I do not recall too much about Russ Johnson, I do remember we got along and struck up a friendship. He was willing to teach me the Travis Style, and as a friend, not as a student. I visited him at home frequently that fall and he presented me with the first piece of a puzzle that later became the method I utilized in the 'Play Guitar With Chet Atkins' album. Russ had developed a diagram in which he showed a chord diagram with the lines representing the strings extending below the chord box. Each diagram represented one or maybe two beats, or notes. He marked the note to be played on the chord diagram with a circle, and on the lower part of the diagram, the string lines, he placed a check mark indicating the proper bass string note, and a black dot on the proper string to play the melody note. He worked out several songs for me and I set about learning them, but struggled to make it work. He made it look so easy, and the music was what I had always wanted to play, but as Russ had developed the diagrams, there was no way to show time values, or exactly when each note should be played in relation to the thumb. The songs he diagrammed out were songs I did not know, and after a while I sort of gave up with the whole concept.
1963 came to a close as one of the most eventful years of my life. I had lost a job I loved, and had prospered at, moved my family to California on a shoe string, started over with a new job that did not work out, moved for the second time, and began another job. More importantly, it was the time in my life that I realized I wanted to be self-employed and above all, I wanted to make my living with the guitar. Maybe not as a musician, I realized I lacked the talent for that, but I just knew there was a way I could turn my hobby, my fascination with the guitar, into a way to earning my living. However, before that would come about, additional pieces of the puzzle had to fall in place, or to be more apt, in my lap. In looking back, I realize I had not yet paid the price that one must pay in order to get ahead. More months of struggle lay ahead, and my fortitude would be sorely tested many times over before Guitar Phonics would appear on the scene.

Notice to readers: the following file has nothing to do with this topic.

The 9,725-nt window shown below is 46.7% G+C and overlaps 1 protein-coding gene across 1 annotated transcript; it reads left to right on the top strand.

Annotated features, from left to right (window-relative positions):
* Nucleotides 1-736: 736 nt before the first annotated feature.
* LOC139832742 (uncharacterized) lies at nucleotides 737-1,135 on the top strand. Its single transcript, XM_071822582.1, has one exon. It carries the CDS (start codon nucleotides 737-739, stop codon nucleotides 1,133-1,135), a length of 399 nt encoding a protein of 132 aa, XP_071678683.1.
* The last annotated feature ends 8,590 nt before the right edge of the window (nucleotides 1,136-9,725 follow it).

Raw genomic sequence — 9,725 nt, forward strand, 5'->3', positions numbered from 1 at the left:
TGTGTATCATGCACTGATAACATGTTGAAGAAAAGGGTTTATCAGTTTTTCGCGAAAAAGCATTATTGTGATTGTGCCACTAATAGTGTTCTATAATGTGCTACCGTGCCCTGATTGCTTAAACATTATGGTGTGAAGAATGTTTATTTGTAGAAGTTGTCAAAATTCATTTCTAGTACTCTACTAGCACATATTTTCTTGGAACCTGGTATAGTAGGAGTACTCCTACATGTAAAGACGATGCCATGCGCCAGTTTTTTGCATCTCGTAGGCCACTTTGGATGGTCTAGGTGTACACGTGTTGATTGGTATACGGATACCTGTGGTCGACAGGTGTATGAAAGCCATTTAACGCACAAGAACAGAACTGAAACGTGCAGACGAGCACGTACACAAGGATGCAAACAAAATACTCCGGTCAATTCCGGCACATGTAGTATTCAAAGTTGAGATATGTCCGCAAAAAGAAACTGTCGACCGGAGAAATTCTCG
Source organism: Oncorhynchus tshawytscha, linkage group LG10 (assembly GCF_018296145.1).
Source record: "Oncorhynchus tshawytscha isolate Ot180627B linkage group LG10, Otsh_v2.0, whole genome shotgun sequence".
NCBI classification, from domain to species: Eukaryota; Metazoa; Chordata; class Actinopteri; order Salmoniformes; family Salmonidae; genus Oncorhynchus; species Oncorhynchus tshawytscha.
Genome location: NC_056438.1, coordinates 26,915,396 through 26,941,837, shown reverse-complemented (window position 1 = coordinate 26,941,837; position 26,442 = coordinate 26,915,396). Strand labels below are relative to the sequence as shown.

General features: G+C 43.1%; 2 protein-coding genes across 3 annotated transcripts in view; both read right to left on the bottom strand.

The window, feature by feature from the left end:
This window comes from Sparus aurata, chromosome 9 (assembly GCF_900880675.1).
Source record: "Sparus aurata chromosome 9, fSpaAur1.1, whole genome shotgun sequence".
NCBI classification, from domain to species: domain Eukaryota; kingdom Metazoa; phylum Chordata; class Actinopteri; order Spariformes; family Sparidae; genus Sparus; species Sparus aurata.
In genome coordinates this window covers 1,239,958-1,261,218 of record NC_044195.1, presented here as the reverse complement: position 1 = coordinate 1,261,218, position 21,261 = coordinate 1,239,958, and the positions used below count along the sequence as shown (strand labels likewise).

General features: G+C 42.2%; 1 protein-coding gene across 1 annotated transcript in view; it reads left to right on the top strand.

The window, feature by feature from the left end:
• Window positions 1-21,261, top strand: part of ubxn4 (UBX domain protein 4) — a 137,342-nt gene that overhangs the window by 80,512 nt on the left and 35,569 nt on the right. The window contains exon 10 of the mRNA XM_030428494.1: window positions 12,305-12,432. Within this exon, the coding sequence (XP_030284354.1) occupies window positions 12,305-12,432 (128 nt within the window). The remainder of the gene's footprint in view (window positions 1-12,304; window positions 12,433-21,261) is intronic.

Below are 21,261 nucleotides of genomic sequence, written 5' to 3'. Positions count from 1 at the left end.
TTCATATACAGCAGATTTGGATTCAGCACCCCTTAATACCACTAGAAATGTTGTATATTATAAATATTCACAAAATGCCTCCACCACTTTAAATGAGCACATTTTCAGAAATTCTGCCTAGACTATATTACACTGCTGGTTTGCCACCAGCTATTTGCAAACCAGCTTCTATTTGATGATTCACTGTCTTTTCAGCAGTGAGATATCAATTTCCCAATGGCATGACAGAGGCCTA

The 1960's were wild times in the music business. Everything was changing; events were moving faster, new people were appearing in the business; the Beetles, Elvis, and a multitude of new groups were turning the recording industry inside out. Elvis I knew about, by this time he had become a movie star, although I knew little about his music. The Beetles had arrived in California and the record companies were scrambling to find groups to fill the market they had created. In Hollywood, the Ventures had turned everything up side down at Liberty Records Their recording of Walk, Don't Rim' placed them at the forefront of the music revolution taking place at the time I was spending my lunch hours at the music store in Santa Barbara. It was during the Christmas Holidays 1963-64, that I first heard of the this phenomenal, instrumental group. A young man was setting on an amp on the sales floor of the music store playing a Venture song called 'Torquay'. His playing was perfect and the song stopped me cold. Now I thought, that song I had to learn!